By Jennifer Wohlleb
School safety isn’t something to worry about only in the hours between first bell and dismissal for the day. Whether it’s the classroom, a bus ride, a football game or a prom at the local country club, educators must have a safe schools plan to protect everyone involved.
“In schools we’re usually in a reactive stance, so it pays us to get a little ahead and start thinking about what could possibly happen,” said Cyril Wantland, a retired Jefferson County schools educator and a consultant with the Kentucky Center for School Safety.
Wantland and Kentucky State Police Capt. James Stephens led a workshop on event safety at the Safe Schools, Successful Students Conference last month.
They encouraged educators to follow their own three R’s: readiness, response and recovery.
“What do you do to prepare, what kind of plan do you have in place should an event occur, and how do you get back to doing business as normal,” Wantland asked. “Those are the three big issues you have to worry about, those are the three big issues you should focus your planning around.”
Schools are required by federal mandate to have a school safety plan, but Wantland urged districts to go about it smartly.
“Plan for what’s likely to happen in your district,” he said. “I wouldn’t waste time planning for a response to a tsunami in Glasgow, but if you’re in Bardwell and you sit on a fault line, you should plan for an earthquake response.”
Stephens urged educators to involve all of the players in the community who would respond in some type of incident.
“Don’t forget your janitors,” he said. “I say that everywhere I go because they are usually one of the most forgotten groups out there. Who knows your facilities better than them? Make sure they’re in your planning sessions, too.”
Training is another area that can often be overlooked in planning for an event response, Stephens said.
“Know what your role is,” Stephens said. “That’s what I see is the biggest failure; people just don’t know what their role is. We take for granted that people understand a lot of things … if you do not tell people exactly what to do in the event of an emergency, they will not do it.”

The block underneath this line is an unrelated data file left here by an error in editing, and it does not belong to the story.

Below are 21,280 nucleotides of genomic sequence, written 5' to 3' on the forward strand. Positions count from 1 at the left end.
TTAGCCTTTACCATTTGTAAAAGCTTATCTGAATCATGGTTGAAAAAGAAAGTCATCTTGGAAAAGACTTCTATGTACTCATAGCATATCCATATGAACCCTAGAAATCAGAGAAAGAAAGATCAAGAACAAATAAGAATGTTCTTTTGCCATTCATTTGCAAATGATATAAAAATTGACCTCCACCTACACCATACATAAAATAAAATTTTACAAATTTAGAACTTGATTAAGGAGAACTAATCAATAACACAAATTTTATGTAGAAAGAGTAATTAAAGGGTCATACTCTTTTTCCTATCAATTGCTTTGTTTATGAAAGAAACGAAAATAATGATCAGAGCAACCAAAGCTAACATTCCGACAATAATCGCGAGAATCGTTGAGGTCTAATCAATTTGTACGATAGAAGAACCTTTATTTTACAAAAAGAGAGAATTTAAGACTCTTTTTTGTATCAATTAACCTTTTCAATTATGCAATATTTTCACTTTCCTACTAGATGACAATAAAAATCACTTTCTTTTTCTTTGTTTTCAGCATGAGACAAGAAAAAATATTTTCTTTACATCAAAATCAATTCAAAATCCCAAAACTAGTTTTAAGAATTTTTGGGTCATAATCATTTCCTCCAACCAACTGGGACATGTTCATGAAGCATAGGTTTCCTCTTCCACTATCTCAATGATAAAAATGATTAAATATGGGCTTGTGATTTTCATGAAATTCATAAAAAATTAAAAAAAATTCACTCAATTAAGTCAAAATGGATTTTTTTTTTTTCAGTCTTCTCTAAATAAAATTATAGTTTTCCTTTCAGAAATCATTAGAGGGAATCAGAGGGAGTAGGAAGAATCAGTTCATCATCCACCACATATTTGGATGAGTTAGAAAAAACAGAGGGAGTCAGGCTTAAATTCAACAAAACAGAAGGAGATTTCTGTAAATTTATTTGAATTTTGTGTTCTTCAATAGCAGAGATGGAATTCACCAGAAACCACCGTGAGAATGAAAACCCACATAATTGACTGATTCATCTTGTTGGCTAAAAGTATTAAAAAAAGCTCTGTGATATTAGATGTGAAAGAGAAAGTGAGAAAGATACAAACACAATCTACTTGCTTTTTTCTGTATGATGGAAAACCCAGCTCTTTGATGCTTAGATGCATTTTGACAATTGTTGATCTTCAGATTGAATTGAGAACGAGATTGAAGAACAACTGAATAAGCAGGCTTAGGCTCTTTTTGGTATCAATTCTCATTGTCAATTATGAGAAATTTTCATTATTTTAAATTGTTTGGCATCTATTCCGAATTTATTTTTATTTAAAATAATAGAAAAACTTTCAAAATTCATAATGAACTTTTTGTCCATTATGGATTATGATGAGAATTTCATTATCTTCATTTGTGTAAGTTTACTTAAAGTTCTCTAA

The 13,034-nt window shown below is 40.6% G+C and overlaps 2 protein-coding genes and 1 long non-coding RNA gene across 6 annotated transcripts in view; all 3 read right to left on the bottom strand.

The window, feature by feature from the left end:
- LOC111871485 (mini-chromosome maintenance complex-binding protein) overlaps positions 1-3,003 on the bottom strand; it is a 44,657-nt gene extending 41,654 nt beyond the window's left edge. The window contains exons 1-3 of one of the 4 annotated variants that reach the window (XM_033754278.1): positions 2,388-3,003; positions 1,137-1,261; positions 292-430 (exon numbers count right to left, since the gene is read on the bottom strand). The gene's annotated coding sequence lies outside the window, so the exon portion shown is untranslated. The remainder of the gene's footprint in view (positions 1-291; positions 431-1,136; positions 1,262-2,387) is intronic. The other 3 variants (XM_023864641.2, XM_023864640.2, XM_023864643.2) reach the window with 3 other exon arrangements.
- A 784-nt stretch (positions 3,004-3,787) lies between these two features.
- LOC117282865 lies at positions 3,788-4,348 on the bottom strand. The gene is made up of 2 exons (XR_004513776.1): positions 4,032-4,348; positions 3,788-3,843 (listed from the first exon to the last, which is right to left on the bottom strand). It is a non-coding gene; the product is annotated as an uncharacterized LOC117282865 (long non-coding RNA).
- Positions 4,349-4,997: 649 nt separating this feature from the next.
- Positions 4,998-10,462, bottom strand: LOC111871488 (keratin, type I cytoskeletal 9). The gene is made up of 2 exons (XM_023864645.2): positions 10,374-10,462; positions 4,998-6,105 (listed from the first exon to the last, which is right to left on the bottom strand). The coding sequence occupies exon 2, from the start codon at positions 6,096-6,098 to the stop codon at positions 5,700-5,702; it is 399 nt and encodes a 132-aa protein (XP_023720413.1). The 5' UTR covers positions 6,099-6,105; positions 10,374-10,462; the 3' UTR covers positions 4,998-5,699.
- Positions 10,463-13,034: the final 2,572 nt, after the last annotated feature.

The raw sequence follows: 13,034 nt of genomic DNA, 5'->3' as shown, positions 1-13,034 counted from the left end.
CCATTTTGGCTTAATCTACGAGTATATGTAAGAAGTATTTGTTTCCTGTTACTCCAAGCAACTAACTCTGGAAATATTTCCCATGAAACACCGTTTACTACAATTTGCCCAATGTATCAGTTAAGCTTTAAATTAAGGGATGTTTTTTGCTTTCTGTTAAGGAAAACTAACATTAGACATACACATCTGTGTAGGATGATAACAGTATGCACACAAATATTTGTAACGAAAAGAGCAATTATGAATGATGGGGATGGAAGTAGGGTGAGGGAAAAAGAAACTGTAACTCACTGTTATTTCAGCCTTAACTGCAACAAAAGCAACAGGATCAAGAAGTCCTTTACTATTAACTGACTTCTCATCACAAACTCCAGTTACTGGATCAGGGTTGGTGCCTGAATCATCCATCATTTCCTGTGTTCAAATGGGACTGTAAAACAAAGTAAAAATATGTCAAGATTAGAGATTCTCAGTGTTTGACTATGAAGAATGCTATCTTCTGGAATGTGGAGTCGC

He said faculty meetings are good time to share information, go over responsibilities and assign duties.
“If someone can’t be there, e-mail the information,” Stephens said. “Before the big event, football game, homecoming, share the things people need to watch for, be aware of; review exits and evacuation routes, perimeters. What if you have a student who hates the football team and you have a big game coming up. Don’t you think the people who are going to be there should know about that?”
Stephens said that even after small events, educators should conduct after-action events.
“I always tell people ‘No feelings hurt. Leave your feelings at the door,” he said. “I learned this from a guy who does security: on an after-action review, use the 2x2 theory. Come in with two positive points and two negative points and let everyone share. If you don’t you’ll have someone come in and grandstand.”
Wantland said having the local fire department observe a school’s fire drill is a simple way to try that technique.
“Let them come back and give your whole staff, not just you, things that you did well, things that didn’t go quite as well as they should but you can tweak them, and things that didn’t go well at all that you need to go back to the drawing board,” he said.
Stephens said a little prevention will go a long way.
“The bottom line is this: you’re going to have snowball dances and proms coming up: how much time is spent making sure the flowers match, the tablecloths match?” he asked. “But how little time do we spend sending someone into the location to do a pre-event assessment? These are things you have to look at. Are there fire extinguishers? Have they been inspected? Are the exit lights lit? I could go through a whole list. Just make sure someone does an advance.”